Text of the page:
The Guardian Andrew Davis

There’s no pressing reason to see this big pot of inspirational swill, but those who find themselves watching it might find themselves bemusedly entertained.

Kevin Costner plays one of his trademarked "grizzled men of action” as a veteran Coast Guard rescue swimmer who loses his crew in a freak accident. After the tragedy, he’s sent to recuperate by training new recruits for his program. There, he meets super-cocky newbie Ashton Kutcher, who flaunts his swimming prowess and generally annoys Costner, until, of course, the "shocking revelation of past trauma” is revealed. Many poolside shenanigans ensue, and would it be revealing too much to say there’s a bar with an impossibly wise barkeep that offers sage advice?

There are absolutely no surprises in this standard "military as character builder” drama, including the bar where everybody hangs out and the saucy young woman (Melissa Sagemiller) with whom Kutcher falls in love, but somehow the film’s dopey enthusiasm kept me going to the singularly ludicrous coda. After scores of films that listlessly put forward agendas about which they don’t really care, here’s a movie that earnestly invests in every single bad idea it has. And for those of us who have to suffer the slings and arrows of films lacking conviction, it’s just enough to keep us interested.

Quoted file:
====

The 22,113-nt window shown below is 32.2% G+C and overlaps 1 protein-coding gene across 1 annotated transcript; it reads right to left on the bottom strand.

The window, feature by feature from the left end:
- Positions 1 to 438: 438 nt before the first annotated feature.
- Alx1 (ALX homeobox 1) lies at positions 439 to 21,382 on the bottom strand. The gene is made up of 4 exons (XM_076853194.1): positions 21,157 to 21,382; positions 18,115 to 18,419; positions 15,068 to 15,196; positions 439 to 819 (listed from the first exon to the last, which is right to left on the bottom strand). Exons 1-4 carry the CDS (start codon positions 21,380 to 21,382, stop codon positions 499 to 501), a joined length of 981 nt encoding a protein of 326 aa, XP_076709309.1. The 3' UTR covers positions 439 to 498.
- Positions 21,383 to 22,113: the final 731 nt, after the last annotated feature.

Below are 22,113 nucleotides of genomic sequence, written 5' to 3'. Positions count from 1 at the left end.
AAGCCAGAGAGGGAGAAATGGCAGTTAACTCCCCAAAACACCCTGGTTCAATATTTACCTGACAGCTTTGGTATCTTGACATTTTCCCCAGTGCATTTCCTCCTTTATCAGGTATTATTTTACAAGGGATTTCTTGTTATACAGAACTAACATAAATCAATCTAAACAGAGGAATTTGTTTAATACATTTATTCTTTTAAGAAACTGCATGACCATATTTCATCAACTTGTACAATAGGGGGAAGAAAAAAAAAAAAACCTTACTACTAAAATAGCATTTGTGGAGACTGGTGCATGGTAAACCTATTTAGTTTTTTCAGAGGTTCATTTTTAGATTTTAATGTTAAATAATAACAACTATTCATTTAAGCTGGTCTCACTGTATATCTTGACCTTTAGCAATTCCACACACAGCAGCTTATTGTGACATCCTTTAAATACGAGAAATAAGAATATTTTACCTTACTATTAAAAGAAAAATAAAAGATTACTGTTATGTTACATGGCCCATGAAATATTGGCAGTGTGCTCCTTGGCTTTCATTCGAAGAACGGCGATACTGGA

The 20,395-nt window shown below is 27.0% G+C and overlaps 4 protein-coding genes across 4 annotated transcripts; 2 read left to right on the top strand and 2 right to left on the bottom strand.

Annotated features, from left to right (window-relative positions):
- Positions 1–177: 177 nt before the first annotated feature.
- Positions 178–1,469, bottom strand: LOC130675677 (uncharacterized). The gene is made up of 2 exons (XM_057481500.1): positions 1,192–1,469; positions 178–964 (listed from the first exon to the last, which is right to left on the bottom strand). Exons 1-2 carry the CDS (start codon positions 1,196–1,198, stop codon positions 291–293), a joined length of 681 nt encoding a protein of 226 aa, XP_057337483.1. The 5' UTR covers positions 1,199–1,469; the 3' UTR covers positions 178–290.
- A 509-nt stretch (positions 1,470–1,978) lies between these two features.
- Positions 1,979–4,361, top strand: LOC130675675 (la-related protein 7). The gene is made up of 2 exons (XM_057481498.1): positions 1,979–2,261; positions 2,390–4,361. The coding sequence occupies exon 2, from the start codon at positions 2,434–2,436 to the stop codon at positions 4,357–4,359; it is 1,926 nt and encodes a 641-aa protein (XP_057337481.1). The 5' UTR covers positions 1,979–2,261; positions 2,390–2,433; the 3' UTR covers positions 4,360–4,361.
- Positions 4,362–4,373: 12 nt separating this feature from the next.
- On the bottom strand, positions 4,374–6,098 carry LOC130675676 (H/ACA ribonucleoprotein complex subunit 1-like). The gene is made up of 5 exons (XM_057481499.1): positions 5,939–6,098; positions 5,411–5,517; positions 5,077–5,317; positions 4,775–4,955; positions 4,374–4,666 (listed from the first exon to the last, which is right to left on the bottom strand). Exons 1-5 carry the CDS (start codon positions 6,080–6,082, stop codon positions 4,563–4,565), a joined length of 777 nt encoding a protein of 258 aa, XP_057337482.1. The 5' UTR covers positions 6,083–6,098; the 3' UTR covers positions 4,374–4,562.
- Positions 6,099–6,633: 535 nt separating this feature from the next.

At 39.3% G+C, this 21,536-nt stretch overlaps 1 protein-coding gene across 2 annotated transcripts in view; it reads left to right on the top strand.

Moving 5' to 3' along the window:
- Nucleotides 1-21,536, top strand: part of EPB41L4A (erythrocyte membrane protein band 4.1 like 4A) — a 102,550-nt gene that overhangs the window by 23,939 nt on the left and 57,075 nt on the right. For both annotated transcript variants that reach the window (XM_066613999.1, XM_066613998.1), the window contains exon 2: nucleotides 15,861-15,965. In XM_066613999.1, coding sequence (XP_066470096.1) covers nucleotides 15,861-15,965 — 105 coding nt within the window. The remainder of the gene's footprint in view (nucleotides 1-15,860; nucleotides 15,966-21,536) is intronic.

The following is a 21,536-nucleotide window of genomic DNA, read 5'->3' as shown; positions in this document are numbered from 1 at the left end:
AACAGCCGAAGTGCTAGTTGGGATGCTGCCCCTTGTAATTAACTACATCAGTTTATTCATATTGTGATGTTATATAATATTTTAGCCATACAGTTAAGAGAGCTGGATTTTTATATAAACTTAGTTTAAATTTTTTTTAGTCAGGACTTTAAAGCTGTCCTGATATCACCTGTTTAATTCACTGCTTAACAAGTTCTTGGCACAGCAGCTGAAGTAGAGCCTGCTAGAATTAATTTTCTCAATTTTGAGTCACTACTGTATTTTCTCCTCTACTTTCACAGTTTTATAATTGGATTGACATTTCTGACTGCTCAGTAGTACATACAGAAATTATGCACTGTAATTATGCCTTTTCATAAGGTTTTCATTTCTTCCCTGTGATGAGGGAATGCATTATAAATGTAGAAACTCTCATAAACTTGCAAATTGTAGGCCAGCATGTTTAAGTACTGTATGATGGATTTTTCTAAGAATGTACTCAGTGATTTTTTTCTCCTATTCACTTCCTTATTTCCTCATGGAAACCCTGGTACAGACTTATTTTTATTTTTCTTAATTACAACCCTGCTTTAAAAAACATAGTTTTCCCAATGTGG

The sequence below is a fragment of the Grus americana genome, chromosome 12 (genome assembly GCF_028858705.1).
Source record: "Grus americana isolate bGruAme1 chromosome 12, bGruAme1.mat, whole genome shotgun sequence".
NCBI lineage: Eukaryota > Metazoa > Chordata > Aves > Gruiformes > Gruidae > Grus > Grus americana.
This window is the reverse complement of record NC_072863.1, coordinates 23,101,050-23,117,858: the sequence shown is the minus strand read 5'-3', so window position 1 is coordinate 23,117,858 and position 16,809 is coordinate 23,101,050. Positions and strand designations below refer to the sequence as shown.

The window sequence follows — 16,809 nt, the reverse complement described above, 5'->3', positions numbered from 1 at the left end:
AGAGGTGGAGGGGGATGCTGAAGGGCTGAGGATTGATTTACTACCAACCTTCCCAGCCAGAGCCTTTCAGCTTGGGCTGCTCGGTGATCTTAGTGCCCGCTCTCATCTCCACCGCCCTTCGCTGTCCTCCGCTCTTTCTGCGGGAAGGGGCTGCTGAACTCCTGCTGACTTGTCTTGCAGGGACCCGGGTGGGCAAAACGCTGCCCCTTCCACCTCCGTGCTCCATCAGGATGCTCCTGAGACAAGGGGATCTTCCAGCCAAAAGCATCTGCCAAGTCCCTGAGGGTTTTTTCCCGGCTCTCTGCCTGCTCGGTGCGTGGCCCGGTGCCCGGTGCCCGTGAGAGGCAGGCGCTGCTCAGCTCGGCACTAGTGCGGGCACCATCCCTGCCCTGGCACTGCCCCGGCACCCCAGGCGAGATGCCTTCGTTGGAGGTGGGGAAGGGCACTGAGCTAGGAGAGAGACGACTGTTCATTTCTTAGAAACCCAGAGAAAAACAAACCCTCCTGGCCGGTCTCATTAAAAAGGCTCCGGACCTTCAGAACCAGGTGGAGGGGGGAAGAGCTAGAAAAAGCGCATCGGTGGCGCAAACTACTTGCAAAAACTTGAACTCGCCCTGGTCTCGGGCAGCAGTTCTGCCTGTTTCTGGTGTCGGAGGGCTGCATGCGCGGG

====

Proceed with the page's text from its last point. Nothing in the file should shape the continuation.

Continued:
To be sure, this isn’t a "real” movie and anyone looking for something genuinely creative is advised to keep looking. But for those who must dote on the solemnly dumb, this is manna from heaven. And incredibly, Kutcher acquits himself quite well in a role that many would have thought to be out of his range. It isn’t much, but these are desperate times. (Touchstone/Buena Vista)